Committee on Geographic Names Approves Changing San Juan County Channel Name to Honor Indigenous Fisherman
April 26, 2022
Name of Snohomish County marsh, small San Juan island, spelling of Thurston County hill approved during Committee’s regular meeting
The Washington State Committee on Geographic Names approved proposals to rename a channel in the San Juan Islands, new names for an island in San Juan County and Snohomish County marsh, and a spelling clarification for a hill in Thurston County during its regular meeting Tuesday morning.
Once the Committee approves proposals that are up for final consideration, it forwards its recommendations to the Board of Natural Resources, acting as the Washington State Board on Geographic Names. If the board approves these recommendations, the approved names are added to the Washington Administrative Code and the Board passes them along to the United States Board on Geographic Names for federal review.
The Committee met remotely as part of the Washington State Department of Natural Resources’ ongoing response to the COVID-19 pandemic.
The four proposals that received final approval are:
SAN JUAN COUNTY
Cayou Channel, named for local fisherman Henry Cayou, is the proposed new name for the waterway between Shaw and Orcas islands currently called Harney Channel. Cayou, a 29-year San Juan Island County commissioner at the turn of the 20th century, was a successful commercial fisherman who lived and worked in the San Juan Islands until his death in 1959. He was one of the first indigenous elected officials in Washington state.
Gen. William Harney, for whom the channel is currently named, is best known for nearly starting the San Juan Islands “Pig War” between the United States and England in 1859. Harney killed an enslaved Black woman in 1834 and commanded the killing of Indigenous women and children during the 1855 Battle of Ash Hollow, among other ignominious acts.
A photo of Henry Cayou’s house is available for use here, with attribution to the Orcas Island Historical Museum: https://www.washingtonruralheritage.org/digital/collection/orcas/id/4640/rec/2
Basket Island is the proposed new name of a small island in San Juan County. The name echoes that of nearby Picnic Island, as the two islands are connected at low tide.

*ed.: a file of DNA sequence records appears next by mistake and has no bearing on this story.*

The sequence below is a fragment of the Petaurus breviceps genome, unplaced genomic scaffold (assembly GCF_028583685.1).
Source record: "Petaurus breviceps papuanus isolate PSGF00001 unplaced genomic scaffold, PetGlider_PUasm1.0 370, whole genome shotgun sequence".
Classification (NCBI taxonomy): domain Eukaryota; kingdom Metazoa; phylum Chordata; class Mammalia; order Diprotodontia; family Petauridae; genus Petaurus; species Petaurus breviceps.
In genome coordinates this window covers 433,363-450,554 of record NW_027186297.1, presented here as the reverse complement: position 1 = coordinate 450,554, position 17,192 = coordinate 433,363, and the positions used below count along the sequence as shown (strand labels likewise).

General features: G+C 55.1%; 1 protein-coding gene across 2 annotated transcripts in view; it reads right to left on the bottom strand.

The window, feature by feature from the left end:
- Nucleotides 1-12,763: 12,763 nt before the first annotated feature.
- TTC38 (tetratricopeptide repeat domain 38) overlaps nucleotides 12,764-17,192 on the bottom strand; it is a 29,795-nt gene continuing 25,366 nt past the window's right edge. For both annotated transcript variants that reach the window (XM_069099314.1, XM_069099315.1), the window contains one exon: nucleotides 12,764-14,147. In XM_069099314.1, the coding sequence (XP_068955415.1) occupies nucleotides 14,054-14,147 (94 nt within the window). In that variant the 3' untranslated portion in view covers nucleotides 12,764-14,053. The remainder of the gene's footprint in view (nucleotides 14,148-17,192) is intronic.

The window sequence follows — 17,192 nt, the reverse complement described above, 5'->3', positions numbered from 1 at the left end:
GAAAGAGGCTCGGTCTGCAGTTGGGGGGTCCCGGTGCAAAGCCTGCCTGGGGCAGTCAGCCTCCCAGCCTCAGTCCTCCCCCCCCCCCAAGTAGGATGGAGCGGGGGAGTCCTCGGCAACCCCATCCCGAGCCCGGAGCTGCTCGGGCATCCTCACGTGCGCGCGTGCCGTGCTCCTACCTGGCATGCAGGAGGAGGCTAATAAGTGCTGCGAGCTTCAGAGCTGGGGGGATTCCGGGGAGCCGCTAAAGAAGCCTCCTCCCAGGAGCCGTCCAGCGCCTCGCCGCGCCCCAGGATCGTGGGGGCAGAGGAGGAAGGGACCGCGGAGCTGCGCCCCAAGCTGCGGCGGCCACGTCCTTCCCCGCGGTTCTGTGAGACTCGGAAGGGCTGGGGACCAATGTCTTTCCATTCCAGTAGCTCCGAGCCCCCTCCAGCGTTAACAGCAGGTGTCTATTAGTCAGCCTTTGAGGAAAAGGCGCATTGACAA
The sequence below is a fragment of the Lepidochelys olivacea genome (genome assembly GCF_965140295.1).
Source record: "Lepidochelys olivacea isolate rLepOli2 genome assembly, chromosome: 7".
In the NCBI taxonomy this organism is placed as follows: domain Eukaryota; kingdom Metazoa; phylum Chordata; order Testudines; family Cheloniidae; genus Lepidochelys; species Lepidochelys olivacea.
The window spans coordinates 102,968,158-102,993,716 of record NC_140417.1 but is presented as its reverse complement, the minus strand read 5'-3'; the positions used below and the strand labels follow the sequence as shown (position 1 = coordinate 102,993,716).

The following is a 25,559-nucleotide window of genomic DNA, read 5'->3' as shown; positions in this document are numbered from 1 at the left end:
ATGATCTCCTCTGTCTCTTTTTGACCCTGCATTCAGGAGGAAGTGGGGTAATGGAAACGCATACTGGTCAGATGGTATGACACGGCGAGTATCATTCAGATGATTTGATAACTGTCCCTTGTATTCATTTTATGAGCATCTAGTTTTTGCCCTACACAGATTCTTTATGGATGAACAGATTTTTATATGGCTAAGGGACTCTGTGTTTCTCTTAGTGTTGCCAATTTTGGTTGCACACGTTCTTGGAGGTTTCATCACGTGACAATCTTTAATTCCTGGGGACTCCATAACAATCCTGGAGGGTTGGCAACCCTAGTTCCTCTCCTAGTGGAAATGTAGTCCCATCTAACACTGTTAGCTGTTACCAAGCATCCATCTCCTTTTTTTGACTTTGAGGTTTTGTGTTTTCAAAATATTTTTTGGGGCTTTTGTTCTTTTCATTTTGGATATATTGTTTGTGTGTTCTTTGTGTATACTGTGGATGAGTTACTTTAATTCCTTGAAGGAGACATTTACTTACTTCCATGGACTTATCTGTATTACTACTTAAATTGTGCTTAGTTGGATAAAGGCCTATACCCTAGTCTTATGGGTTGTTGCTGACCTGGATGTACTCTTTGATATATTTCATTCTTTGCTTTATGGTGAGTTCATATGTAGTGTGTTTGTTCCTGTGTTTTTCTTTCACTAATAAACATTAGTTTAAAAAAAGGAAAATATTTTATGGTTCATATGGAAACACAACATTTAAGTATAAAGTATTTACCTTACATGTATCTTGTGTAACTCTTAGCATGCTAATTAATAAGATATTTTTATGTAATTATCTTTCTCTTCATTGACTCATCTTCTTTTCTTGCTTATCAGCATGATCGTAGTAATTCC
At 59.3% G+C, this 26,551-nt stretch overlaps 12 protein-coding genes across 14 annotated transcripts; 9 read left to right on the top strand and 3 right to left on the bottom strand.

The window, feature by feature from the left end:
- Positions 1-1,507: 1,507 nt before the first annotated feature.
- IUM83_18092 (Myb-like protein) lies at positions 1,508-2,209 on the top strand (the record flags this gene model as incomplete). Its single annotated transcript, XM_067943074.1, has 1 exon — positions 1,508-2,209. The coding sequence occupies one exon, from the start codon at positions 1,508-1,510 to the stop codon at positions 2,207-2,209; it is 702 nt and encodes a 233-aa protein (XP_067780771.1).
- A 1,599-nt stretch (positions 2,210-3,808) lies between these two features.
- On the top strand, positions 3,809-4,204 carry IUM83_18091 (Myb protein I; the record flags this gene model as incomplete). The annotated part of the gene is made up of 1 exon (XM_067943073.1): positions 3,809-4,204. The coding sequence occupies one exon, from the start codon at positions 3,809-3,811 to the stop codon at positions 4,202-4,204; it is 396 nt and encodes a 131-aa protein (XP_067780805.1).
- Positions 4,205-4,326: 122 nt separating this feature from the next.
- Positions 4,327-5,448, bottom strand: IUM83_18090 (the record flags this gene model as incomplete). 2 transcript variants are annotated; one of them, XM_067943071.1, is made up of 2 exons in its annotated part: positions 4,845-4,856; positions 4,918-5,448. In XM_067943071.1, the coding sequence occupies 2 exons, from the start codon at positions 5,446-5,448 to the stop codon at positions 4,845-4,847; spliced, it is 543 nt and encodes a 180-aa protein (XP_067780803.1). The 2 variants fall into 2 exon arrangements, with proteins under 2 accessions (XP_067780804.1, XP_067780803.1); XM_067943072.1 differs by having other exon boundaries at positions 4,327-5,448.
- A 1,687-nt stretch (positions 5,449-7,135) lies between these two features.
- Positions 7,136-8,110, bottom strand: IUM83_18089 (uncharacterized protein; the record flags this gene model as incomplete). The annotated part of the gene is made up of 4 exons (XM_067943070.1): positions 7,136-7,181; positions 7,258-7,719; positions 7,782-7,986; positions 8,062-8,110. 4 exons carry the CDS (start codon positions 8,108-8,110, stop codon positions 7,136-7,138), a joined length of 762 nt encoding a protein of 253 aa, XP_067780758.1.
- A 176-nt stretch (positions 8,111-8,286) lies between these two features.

Holland Marsh is the proposed name for an unnamed marsh about four miles west of Granite Falls. The 8-acre wetland would bear the name of Andy Holland, a longtime forestry professor at Everett Community College who died in 2008 at age 97.
Chaenn Hill is the proposed corrected spelling of a high point just north of Tenino that currently bears the name Chain Hill. The hill is named after Charles Chaenn, a local landowner who passed away in 1910. In 2018, the Tenino city historian found evidence that Chaenn’s name had been misspelled.
The committee also approved four proposals that will be up for final consideration at its next meeting:
- The channel between Marrowstone and Indian islands in Jefferson County would be named Kilisut Passage. The passage was reopened in 2019 with the construction of the new Kilisut Harbor Bridge after being blocked for nearly a century, allowing the waters of Kilisut Harbor to connect with Oak Bay.
- A lake northwest of Winthrop in Okanogan County would be named Rizeor Lake for Henry Rizeor, a homesteader who owned the property around the lake. The lake is informally known in the area as Riser Lake, and this would formalize the proper spelling of Rizeor’s surname.
- An unnamed peak in Capitol State Forest west of Olympia in Thurston County would be named Tiger Lily Mountain. According to the proponent, this is a reference to flowers that grow in the region.
- A mountain in Whatcom County without an official name would be named Kloke Peak in honor of Dallas Kloke, an Anacortes mountaineer who completed the first documented ascent of the peak in 1972. Kloke died in 2010 during a climbing accident in the North Cascades.
After the Committee approves a proposal for final consideration, it solicits comments on that proposal from local and tribal governments, and members of the public who may have an interest in a new name or a name change. The Committee considers these comments when deciding whether to recommend that the Board of Natural Resources approve a name proposal.
Detailed information on all initial and final proposals, including maps, historical information, and supporting documentation can be found on the Board of Natural Resources page under the About tab on the DNR website. Information on the policies and procedures of the Committee can be found in the same location. All proposals to name or rename features are submitted by members of the general public.
About the Washington State Committee on Geographic Names
The Committee, which meets at least twice annually, assists the Board of Natural Resources in approving official names for Washington state geographic features. It is made up of a representative of the Commissioner of Public Lands Hilary Franz, a representative of the State Librarian, the director of the Department of Archaeology and Historic Preservation, a representative of Washington state tribes, and three members of the public.